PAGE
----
Sunday, January 11, 2009

Combustible Hardy on 'Masterpiece'

For years -- make that decades -- Sunday at 9 p.m. generally has meant one thing to me: Masterpiece Theater. [1] Now split into three -- Classic, Contemporary, and Mystery -- it is still what it has always been: very good, and occasionally even superb, entertainment. I know it's not some people's cup of tea, and I know that others have derided it as middlebrow since the days when the late Alistair Cooke was the host. [2] If middlebrow denotes unchallenging and readily accessible, then ninety percent of television is middlebrow, so leveling this criticism is like firing a blunderbuss at a sparrow.

Middlebrow, shmiddlebrow. Take Masterpiece Classic's version of Tess of the D'Urbervilles, the second and last installment of which I saw this evening. The score was a bit overbearing, but the acting was excellent. Indeed, the chemistry between Gemma Arterton (as Tess) and Eddie Redmayne (as Angel Clare), particularly in the last half-hour or so, was such that if they had generated any more heat, the screen might have caught on fire. A friend recently said to me, apropos of sex in the movies or on television: "Less is more." I'm inclined to think this is true. Which is more erotic: on one hand, a movie like Body Heat or -- to take the closest thing to an X movie ever given an R rating -- Boogie Nights, or on the other hand something like this adaptation of Tess? There's no comparison. Hardy wins.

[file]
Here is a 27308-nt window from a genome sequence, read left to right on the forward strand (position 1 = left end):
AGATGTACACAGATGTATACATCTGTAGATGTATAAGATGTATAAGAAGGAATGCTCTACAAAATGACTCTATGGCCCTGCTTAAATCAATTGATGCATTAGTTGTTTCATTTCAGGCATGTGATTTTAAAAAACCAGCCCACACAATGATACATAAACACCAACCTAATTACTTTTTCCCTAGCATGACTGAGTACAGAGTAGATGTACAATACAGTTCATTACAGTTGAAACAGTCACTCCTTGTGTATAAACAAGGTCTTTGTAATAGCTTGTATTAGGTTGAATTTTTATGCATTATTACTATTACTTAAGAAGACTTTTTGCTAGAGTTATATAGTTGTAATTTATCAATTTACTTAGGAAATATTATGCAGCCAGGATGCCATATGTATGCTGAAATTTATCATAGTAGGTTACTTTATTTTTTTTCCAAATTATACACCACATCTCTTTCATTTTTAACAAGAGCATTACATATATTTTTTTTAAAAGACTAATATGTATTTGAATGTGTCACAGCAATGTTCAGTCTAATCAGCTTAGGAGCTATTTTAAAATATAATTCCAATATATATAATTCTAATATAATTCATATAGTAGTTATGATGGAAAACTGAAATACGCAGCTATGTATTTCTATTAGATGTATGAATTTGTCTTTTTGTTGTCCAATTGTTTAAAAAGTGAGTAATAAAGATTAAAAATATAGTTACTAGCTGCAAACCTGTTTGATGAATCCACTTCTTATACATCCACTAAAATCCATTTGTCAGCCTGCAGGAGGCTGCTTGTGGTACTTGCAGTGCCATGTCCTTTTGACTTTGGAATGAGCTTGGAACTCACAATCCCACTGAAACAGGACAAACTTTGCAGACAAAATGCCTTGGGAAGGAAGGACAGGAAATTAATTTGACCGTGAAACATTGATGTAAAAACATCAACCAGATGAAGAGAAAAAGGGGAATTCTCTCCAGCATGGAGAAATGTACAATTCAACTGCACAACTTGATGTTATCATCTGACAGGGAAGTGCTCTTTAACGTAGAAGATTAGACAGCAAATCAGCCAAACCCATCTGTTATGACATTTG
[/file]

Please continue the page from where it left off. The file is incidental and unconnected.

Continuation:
1. Except for those (not insubstantial) periods of time when I didn't have a TV.
2. Cooke was irreplaceable, which is why, after one or two false starts, they decided not to replace him. The host/ess (typically a youngish, attractive, often well-known actress or actor), now stands, rather than sits, and says much less than Cooke or his immediate successor, Russell Baker, did.

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